Gamification is not a new term – however, its use in training has evolved over a period of time.
I still remember the first compliance training which I was asked to complete. It consisted of HR policies and procedures that as an employee I had to follow. The training was approximately for 6 hours of duration with a lot of information to digest. I felt overwhelmed and walked away retaining very little information. Being an Instructional Designer, I was asked to redesign the same training and make it more engaging and I immediately thought of using gamification to captivate the audience and make it a fun learning.
Most people on hearing the word “gamification” think of trainings that include high-end game strategies and elements that are complex to design. Although there is no doubt that such creatively curated trainings can be quite effective, there are a variety of simpler, user-friendly, cost-effective gamification-based elements that can be incorporated to create equally effective and engaging trainings.
Often, we see that game-based education and gamification are used interchangeably. But there is a difference in terms of how the game elements are integrated into the learning experience, and this leads to a huge difference in the outcomes that we are looking to achieve. Gamification uses the same mechanics as the game developers use to keep you engaged and motivated. In simplest terms, gamification is an implementation of game-based design elements in contexts that are not game-based1.
By incorporating game-based design elements into learning makes the hard part of learning more enjoyable.
Gamification helps you tap into your learners’ extrinsic and intrinsic motivators.
Motivators are factors that inspire us to take action.
There is no doubt that most of us have shopped at a supermarket and/or a retail store at some point because of the discounts/loyalty perks that they offer. This is extrinsic motivation or actions that are led by outside factors such as anticipating a reward or avoiding a punishment. On the other hand, engaging in activities that are personally rewarding to oneself such as reading book, gardening, painting, and so on qualify for intrinsic motivation.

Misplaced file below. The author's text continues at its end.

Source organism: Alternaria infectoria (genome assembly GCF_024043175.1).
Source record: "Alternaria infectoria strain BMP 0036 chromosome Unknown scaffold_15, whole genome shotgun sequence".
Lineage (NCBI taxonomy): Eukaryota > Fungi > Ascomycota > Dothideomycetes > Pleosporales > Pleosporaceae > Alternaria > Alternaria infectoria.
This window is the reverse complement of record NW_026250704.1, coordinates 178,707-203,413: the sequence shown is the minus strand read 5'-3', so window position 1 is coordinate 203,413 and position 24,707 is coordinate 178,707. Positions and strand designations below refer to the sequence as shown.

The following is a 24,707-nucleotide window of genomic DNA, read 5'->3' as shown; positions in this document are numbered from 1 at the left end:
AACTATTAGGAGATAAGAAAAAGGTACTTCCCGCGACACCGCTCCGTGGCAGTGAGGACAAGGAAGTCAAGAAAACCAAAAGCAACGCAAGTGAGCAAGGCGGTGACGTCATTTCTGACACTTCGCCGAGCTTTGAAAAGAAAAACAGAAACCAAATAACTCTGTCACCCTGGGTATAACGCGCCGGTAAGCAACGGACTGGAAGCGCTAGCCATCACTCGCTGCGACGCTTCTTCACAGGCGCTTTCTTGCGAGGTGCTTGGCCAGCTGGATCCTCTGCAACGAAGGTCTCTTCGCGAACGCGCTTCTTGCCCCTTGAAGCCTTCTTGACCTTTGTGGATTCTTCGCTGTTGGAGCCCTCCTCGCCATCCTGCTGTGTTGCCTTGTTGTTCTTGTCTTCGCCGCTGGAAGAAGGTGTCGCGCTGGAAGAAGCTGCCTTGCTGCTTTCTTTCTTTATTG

At your workplace, you could certainly increase productivity of your employees by giving them bonus or incentive; however, the actual quality of work is influenced by intrinsic motivators.
Look at this example (see Figure 1) of two boys playing basketball that clearly differentiates between extrinsic and intrinsic motivation.
Figure 1: Extrinsic Vs. Intrinsic Motivation 2
While you design your gamification elements, think of having a good combination of extrinsic and intrinsic motivators that can inspire learners’ interests. This way, we can ensure both employee productivity as well as quality of work at the same time.
The best way to incorporate gamification into learnings is to start thinking from the audience’s perspective. Although, this is easier said than done.
Remember the video games that intrigued us as children? It used to be fun to cross milestones, play along, and earn rewards. We can achieve similar engagement results when game-based elements are applied to learning interventions.
Some of the game elements that can tap into your learners’ motivation are as follows:
These different ways of encouraging learners will help them synthesize new information and also assess their understanding of the subject in a way that is fun.